A Blog by Jonathan Low

 

Jan 17, 2019

Why Netflix Is Raising Its Prices Now

Mobile technology has exponentially expanded the market for viewing content. As a result, the cost of that content has risen and more competitors have entered the business. The result is that costs are starting to threaten profit margins.

Netflix is trying to stay ahead of the competition. By raising prices it is calculating that the customers lost due to price increases will be more than offset by those kept or newly attracted by better content. It is a risky bet, but then so was taking on DVD rental. JL


Edmund Lee reports in the New York Times:

Spending big on content while keeping prices modest has helped Netflix expand its customer base, about 58 million in the United States and 130 million worldwide. (But) the stakes for owning content have risen. The company had negative free cash flow of $2 billion last year. It expects that figure to rise to about $3 billion this year and about the same next year. That has added to the company’s debt. “There’s never been so much TV and movies being created around the world. So the game is on.”
Netflix is raising prices.
Given how much it has been spending on content, the move isn’t surprising, but the latest jump — anywhere from 13 to 18 percent depending on the subscription plan — is the biggest increase since Netflix started its streaming service a dozen years ago. That’s going to hurt some consumers.
Many of its users pay for the service even if they don’t consistently watch its content, partly because of its attractive pricing. A bare-bones subscription, for instance, had cost $8 a month. But fee increases at Netflix are inevitable. One of reasons: Netflix burns a lot of cash.
The company’s appetite for content means it has to spend big, resulting in what’s known as negative free cash flow. More money is going out the door than coming in, a difference that Netflix covers by borrowing even more.
“We change pricing from time to time as we continue investing in great entertainment and improving the overall Netflix experience,” the company said in a statement announcing the changes, which apply just to United States customers.


Netflix’s most popular plan, which gives a customer two simultaneous streams, will get the largest increase, to $13 a month from $11. Still, it’s cheaper than HBO, whose streaming service costs about $15 a month. The $8 a month plan will now cost $9, and the high-end version, which allows for four simultaneous streams, jumps to $16 from $14. (The new prices took effect Tuesday for new subscribers. For existing customers, the increases will start in about three months.)
Netflix, which will report quarterly earnings on Thursday, has committed to spending over $18.6 billion on content. That’s for shows and films that won’t appear on the service for months, whether it’s the next season of “Stranger Things” or the forthcoming lineup from the super producer Shonda Rhimes.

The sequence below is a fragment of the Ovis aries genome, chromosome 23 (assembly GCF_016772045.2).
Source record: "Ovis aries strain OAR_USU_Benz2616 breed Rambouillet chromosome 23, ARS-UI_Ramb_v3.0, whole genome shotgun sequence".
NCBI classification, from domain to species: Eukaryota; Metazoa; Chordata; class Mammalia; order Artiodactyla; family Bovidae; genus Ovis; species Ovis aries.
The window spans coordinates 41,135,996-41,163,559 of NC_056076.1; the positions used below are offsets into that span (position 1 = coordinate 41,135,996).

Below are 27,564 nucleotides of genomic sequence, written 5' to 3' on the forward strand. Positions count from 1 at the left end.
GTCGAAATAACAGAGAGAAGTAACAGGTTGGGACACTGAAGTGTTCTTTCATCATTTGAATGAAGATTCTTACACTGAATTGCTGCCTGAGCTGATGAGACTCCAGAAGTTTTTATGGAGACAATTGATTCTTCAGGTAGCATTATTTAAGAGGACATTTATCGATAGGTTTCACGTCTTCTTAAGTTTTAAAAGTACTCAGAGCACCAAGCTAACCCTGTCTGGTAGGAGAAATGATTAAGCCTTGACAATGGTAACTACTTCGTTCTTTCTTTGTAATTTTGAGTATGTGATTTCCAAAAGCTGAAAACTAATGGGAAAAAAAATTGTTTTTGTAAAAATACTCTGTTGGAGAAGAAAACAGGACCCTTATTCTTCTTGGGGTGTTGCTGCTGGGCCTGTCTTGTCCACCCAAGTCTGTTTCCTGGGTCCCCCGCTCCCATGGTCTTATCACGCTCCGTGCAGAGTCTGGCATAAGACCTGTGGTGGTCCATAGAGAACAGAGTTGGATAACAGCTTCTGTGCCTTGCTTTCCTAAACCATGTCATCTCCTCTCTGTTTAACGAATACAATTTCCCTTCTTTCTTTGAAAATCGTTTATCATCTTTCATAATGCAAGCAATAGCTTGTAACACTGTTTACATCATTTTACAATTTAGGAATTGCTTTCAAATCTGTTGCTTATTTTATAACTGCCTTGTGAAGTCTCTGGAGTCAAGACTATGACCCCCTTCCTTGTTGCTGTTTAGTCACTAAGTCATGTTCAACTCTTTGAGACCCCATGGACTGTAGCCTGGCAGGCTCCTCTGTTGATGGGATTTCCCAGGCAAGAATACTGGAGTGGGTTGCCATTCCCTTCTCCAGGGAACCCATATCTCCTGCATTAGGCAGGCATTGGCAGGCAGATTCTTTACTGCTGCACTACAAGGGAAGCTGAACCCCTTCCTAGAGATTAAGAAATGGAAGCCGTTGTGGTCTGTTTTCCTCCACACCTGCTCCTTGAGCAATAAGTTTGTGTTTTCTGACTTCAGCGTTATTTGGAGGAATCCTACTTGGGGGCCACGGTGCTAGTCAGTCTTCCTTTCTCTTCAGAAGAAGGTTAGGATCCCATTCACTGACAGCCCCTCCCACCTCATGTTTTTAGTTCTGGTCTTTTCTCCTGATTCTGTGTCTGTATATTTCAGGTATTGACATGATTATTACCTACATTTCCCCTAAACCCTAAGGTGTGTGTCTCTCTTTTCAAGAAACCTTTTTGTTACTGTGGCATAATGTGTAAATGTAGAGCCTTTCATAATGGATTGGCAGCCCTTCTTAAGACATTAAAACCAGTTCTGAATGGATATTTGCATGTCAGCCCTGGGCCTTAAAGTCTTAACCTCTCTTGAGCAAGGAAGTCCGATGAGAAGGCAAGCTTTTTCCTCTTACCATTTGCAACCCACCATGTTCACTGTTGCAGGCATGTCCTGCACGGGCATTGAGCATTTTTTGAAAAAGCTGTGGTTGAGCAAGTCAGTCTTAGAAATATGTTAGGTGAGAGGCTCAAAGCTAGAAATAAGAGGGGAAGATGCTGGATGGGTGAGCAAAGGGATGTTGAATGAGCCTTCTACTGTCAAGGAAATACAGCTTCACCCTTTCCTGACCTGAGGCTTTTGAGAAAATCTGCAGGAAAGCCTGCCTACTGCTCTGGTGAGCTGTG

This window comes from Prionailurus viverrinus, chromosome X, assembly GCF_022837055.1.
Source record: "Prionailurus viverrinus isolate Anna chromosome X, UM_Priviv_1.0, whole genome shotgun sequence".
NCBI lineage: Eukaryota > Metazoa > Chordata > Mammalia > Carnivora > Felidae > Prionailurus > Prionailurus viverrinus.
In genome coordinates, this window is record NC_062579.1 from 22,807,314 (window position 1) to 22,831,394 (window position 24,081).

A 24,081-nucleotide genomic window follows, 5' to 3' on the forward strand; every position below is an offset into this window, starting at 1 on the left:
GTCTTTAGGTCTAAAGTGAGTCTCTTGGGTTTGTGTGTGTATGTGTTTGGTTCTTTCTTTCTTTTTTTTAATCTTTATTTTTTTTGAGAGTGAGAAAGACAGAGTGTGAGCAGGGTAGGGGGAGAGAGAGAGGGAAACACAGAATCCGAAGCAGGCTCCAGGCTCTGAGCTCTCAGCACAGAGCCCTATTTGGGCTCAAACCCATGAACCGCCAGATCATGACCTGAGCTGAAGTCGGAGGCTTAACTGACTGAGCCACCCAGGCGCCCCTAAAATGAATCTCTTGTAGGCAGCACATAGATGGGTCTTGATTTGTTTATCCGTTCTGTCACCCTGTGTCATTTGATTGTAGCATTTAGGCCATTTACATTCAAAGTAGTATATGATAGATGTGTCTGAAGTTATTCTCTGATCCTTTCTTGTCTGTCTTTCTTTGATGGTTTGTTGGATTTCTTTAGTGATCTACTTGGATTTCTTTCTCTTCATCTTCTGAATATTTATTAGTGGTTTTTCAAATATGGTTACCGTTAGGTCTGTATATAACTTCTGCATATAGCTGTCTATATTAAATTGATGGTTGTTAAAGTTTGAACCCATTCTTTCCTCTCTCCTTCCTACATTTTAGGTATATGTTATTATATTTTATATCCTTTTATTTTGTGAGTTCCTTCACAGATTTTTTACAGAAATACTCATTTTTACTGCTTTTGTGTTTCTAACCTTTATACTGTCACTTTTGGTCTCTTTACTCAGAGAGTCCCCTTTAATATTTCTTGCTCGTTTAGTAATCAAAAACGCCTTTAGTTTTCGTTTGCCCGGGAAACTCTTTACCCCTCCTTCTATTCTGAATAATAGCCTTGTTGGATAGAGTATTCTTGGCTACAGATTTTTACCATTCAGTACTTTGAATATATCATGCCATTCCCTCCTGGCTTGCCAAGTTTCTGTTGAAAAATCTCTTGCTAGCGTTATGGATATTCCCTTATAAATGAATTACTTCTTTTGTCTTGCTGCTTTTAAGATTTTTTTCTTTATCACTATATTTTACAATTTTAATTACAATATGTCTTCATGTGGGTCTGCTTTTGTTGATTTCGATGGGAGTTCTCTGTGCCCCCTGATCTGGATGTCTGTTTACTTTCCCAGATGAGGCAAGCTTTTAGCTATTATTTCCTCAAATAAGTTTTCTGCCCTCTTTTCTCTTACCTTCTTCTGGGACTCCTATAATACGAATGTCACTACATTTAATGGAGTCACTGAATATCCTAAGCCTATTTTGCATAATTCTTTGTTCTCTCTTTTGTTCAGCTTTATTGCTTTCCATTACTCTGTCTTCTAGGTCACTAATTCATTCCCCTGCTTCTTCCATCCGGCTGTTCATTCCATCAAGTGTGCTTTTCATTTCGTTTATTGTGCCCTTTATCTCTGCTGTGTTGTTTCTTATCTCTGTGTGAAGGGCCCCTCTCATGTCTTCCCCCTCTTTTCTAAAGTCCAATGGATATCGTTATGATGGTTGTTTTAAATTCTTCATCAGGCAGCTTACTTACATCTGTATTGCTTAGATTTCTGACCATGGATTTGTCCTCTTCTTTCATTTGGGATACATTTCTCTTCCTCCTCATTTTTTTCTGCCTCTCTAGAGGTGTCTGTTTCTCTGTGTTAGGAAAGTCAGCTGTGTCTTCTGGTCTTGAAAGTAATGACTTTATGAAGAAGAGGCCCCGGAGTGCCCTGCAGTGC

It also includes content that’s currently playing, like “Friends,” which ran on NBC from 1994 through 2004 and is owned by AT&T’s WarnerMedia. The show is wildly popular on the service. Worries that it would leave Netflix prompted an outcry on social media. “The only reason I have an account with Netflix is to rewatch ‘Friends,’” one customer said.
That helps to explain why Netflix agreed to pay AT&T approximately $100 million to keep the show through this year, a threefold increase from what it had been paying on average.
Original shows owned by Netflix are also expensive. “Stranger Things,” whose new season will become available this summer, costs as much as $8 million per episode. Netflix has to pay for all of that up front.

Multiply that by the hundreds of hours of original content that Netflix produces every year, and the cash starts to bleed out. The company had negative free cash flow of $2 billion last year. It expects that figure to rise to about $3 billion this year and about the same next year. That has added to the company’s debt: up to $12 billion before it proposed borrowing another $2 billion in October through a bond offering.
Spending big on content while keeping prices modest has helped Netflix expand its customer base, about 58 million in the United States and 130 million worldwide. Those figures will be updated Thursday as part of its earnings report.
But Netflix technically isn’t losing any money. In fact, it claims a profit every quarter since accounting rules allow entertainment companies to record most of their production or licensing costs later on.
The stakes for owning content have risen. Big-pocketed players like the Walt Disney Company, AT&T and NBCUniversal plan to compete with Netflix with streaming services of their own. Both Disney and AT&T’s WarnerMedia plan to unveil their products by the end of the year, and NBCUniversal, owned by Comcast, is working on an ad-supported model streaming service that it plans to make available in early 2020.
Not to be left out, Amazon offers a streaming service as part of its Prime shipping program for $13 a month, or $120 a year. Hulu sells an ad-free service for $12 per month. (Disney will take control of Hulu once it completes its acquisition of the bulk of Rupert Murdoch’s Fox business, sometime around the middle of the year.)
There is also Apple, which has spent well over $1 billion to create original TV shows. The boom in streaming has increased costs throughout Hollywood, where competition for talent and property has intensified.
As Netflix’s chief executive, Reed Hastings, said in October: “There’s never been so much TV and movies being created around the world. So the game is on.”


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